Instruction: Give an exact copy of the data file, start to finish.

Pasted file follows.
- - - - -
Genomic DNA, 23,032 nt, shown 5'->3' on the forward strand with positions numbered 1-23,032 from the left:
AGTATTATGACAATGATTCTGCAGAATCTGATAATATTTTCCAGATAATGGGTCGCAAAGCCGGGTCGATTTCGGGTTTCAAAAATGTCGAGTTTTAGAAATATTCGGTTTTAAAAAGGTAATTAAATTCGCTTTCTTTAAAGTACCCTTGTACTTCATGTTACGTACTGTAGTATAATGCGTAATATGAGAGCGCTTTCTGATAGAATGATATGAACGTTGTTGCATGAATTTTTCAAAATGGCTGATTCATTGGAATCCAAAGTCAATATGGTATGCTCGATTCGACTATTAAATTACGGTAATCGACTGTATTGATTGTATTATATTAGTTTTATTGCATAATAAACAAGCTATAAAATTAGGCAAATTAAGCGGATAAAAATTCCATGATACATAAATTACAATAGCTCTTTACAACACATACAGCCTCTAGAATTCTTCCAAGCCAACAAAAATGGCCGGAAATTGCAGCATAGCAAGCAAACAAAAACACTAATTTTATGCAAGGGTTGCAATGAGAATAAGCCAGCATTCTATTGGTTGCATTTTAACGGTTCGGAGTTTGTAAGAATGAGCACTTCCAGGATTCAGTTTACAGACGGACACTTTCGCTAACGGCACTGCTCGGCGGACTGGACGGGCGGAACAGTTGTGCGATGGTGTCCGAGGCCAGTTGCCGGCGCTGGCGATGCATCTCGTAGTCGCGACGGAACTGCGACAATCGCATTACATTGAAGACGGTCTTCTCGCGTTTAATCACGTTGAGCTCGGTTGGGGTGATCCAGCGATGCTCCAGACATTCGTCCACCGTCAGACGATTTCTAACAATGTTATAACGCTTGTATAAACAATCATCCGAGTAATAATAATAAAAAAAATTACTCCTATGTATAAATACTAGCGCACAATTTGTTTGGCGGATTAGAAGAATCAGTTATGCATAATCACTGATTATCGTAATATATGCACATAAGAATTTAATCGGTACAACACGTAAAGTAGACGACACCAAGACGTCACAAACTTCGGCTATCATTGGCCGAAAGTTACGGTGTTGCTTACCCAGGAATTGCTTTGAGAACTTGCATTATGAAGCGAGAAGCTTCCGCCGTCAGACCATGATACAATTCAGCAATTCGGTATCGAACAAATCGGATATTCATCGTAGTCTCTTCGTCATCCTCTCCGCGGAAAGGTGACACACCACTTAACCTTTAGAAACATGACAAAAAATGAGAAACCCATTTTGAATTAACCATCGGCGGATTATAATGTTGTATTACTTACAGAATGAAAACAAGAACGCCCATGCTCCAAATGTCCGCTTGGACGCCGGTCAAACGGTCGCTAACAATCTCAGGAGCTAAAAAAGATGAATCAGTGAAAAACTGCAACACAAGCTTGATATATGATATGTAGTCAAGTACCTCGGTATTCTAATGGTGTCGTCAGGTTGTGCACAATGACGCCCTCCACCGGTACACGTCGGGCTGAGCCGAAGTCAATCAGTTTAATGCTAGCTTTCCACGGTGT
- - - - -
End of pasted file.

Genomic DNA, 23,032 nt, shown 5'->3' on the forward strand with positions numbered 1-23,032 from the left:
AGTATTATGACAATGATTCTGCAGAATCTGATAATATTTTCCAGATAATGGGTCGCAAAGCCGGGTCGATTTCGGGTTTCAAAAATGTCGAGTTTTAGAAATATTCGGTTTTAAAAAGGTAATTAAATTCGCTTTCTTTAAAGTACCCTTGTACTTCATGTTACGTACTGTAGTATAATGCGTAATATGAGAGCGCTTTCTGATAGAATGATATGAACGTTGTTGCATGAATTTTTCAAAATGGCTGATTCATTGGAATCCAAAGTCAATATGGTATGCTCGATTCGACTATTAAATTACGGTAATCGACTGTATTGATTGTATTATATTAGTTTTATTGCATAATAAACAAGCTATAAAATTAGGCAAATTAAGCGGATAAAAATTCCATGATACATAAATTACAATAGCTCTTTACAACACATACAGCCTCTAGAATTCTTCCAAGCCAACAAAAATGGCCGGAAATTGCAGCATAGCAAGCAAACAAAAACACTAATTTTATGCAAGGGTTGCAATGAGAATAAGCCAGCATTCTATTGGTTGCATTTTAACGGTTCGGAGTTTGTAAGAATGAGCACTTCCAGGATTCAGTTTACAGACGGACACTTTCGCTAACGGCACTGCTCGGCGGACTGGACGGGCGGAACAGTTGTGCGATGGTGTCCGAGGCCAGTTGCCGGCGCTGGCGATGCATCTCGTAGTCGCGACGGAACTGCGACAATCGCATTACATTGAAGACGGTCTTCTCGCGTTTAATCACGTTGAGCTCGGTTGGGGTGATCCAGCGATGCTCCAGACATTCGTCCACCGTCAGACGATTTCTAACAATGTTATAACGCTTGTATAAACAATCATCCGAGTAATAATAATAAAAAAAATTACTCCTATGTATAAATACTAGCGCACAATTTGTTTGGCGGATTAGAAGAATCAGTTATGCATAATCACTGATTATCGTAATATATGCACATAAGAATTTAATCGGTACAACACGTAAAGTAGACGACACCAAGACGTCACAAACTTCGGCTATCATTGGCCGAAAGTTACGGTGTTGCTTACCCAGGAATTGCTTTGAGAACTTGCATTATGAAGCGAGAAGCTTCCGCCGTCAGACCATGATACAATTCAGCAATTCGGTATCGAACAAATCGGATATTCATCGTAGTCTCTTCGTCATCCTCTCCGCGGAAAGGTGACACACCACTTAACCTTTAGAAACATGACAAAAAATGAGAAACCCATTTTGAATTAACCATCGGCGGATTATAATGTTGTATTACTTACAGAATGAAAACAAGAACGCCCATGCTCCAAATGTCCGCTTGGACGCCGGTCAAACGGTCGCTAACAATCTCAGGAGCTAAAAAAGATGAATCAGTGAAAAACTGCAACACAAGCTTGATATATGATATGTAGTCAAGTACCTCGGTATTCTAATGGTGTCGTCAGGTTGTGCACAATGACGCCCTCCACCGGTACACGTCGGGCTGAGCCGAAGTCAATCAGTTTAATGCTAGCTTTCCACGGTGT